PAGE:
Scraping the bottom of the barrel of this top ten are Yogi Bear and Tangled, two family features that are hanging around because of a lack of competition in the genre. Right behind those two is the third Chronicles of Narnia release. None of them will be blockbusters in the U.S., but Voyage of the Dawn Treader is on pace to be the best performer overseas.

Over at the arthouse, Blue Valentine collected $719k on 40 screens, while Sofia Coppola’s Somewhere expanded to 17 locations taking in $160k. Sony Pictures Classics’ Another Year, though only playing on seven screens, had a $13k per-screen average overall, and the second-best per-screen average for the weekend, behind Valentine. And talk about sickening, Rabbit Hole and The Illusionist are playing on a total of 37 screens yet Gulliver’s Travels is still playing on 2600+ screens. Like I said, “sickening.” Do whatever you have to do to see quality cinema, people.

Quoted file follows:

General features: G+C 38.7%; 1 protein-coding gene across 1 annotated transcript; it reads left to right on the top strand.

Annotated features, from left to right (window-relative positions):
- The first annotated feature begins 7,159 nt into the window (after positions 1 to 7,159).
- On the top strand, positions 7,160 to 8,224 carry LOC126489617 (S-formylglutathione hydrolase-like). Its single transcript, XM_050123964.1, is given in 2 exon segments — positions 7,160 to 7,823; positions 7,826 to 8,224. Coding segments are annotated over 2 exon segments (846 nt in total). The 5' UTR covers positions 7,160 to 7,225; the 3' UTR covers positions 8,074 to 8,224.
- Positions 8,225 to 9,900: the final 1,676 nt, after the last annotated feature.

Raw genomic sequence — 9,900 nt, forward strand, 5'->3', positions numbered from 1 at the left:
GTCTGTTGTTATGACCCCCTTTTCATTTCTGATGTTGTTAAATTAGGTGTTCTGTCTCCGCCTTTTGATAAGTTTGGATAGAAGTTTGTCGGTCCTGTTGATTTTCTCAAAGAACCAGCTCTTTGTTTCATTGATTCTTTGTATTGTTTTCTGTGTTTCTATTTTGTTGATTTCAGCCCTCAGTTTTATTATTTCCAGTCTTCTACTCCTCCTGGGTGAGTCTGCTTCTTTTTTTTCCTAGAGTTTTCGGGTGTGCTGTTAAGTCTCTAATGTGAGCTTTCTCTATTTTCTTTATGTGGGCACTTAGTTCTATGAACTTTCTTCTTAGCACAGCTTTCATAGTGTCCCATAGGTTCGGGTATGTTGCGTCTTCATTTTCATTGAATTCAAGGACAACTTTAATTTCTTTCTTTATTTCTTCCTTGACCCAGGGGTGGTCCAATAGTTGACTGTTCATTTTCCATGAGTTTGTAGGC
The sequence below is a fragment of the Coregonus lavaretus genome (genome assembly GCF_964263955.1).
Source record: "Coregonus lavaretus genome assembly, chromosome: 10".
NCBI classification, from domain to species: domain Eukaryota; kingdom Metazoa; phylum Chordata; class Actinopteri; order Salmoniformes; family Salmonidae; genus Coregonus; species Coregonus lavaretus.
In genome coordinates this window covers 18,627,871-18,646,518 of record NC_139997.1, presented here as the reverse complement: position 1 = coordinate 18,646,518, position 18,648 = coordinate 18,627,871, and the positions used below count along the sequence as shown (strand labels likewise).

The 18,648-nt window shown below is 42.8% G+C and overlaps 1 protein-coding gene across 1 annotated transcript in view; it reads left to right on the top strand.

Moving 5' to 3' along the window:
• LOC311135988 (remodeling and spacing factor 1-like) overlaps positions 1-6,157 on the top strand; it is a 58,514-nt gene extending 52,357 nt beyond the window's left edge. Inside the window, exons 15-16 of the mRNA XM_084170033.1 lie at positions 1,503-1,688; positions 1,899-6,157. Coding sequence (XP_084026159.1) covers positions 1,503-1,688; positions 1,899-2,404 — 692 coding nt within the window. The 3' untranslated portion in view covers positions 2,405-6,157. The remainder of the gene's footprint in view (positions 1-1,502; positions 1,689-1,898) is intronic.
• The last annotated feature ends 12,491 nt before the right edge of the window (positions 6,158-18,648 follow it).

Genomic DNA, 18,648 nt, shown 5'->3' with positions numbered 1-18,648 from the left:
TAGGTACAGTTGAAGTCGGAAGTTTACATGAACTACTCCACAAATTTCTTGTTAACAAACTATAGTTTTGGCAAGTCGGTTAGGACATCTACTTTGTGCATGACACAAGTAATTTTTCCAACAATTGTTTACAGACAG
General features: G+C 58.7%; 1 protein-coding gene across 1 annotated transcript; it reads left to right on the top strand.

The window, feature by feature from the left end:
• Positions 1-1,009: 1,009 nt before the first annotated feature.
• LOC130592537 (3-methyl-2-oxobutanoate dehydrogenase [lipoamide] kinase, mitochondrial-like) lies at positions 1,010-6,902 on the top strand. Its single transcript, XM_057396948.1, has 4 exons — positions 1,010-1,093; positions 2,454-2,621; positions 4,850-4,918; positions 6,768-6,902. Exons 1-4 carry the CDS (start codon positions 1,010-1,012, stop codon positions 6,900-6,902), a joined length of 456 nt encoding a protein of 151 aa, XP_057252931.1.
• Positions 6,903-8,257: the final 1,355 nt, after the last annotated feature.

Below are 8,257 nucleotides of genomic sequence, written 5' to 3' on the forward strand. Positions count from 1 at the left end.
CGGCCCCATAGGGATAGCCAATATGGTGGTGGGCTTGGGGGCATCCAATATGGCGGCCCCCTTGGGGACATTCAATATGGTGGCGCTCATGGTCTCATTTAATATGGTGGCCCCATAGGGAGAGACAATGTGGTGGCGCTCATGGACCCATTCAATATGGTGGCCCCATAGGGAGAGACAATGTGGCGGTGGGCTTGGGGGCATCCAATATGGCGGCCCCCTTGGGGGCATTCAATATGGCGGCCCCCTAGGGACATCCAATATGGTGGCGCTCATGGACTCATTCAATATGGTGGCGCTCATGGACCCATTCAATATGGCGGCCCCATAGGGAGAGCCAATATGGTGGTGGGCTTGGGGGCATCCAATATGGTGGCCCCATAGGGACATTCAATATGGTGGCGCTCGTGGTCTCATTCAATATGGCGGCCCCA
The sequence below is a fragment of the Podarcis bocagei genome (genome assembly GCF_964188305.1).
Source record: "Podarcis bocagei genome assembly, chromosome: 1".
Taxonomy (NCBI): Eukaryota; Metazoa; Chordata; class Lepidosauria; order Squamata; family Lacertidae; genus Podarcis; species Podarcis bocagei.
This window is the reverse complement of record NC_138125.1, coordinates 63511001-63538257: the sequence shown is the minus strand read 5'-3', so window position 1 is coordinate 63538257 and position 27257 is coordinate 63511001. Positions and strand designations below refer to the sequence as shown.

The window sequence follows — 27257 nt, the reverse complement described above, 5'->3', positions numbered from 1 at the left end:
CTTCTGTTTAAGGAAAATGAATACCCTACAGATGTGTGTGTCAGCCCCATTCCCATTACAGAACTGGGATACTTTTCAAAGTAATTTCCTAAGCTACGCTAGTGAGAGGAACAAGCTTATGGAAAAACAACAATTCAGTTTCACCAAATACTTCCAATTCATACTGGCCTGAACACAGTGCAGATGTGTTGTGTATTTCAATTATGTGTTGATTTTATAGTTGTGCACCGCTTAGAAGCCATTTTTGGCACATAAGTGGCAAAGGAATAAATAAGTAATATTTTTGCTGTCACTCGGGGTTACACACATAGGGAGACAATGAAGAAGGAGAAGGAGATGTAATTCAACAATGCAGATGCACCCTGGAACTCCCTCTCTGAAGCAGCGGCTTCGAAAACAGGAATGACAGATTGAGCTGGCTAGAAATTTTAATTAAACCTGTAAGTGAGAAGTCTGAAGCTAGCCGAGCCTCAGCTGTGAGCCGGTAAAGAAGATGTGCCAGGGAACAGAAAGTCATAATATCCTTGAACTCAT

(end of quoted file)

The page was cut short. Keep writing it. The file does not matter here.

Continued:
Box Office Estimates taken from

1. True Grit – $15 million ($110 mil. overall)
2. Little Fockers – $13.8 million ($124 mil. overall)
3. Season of the Witch – $10.7 million
4. Tron Legacy – $9.8 million ($148 mil. overall)
5. Black Swan – $8.4 million ($61 mil. overall)
6. Country Strong – $7.3 million ($7.4 mil. overall)
7. The Fighter – $7 million ($58 mil. overall)
8. The King’s Speech – $6.8 million ($33 mil. overall)
9. Yogi Bear – $6.8 million ($76 mil. overall)
10. Tangled – $5.2 million ($176 mil. overall)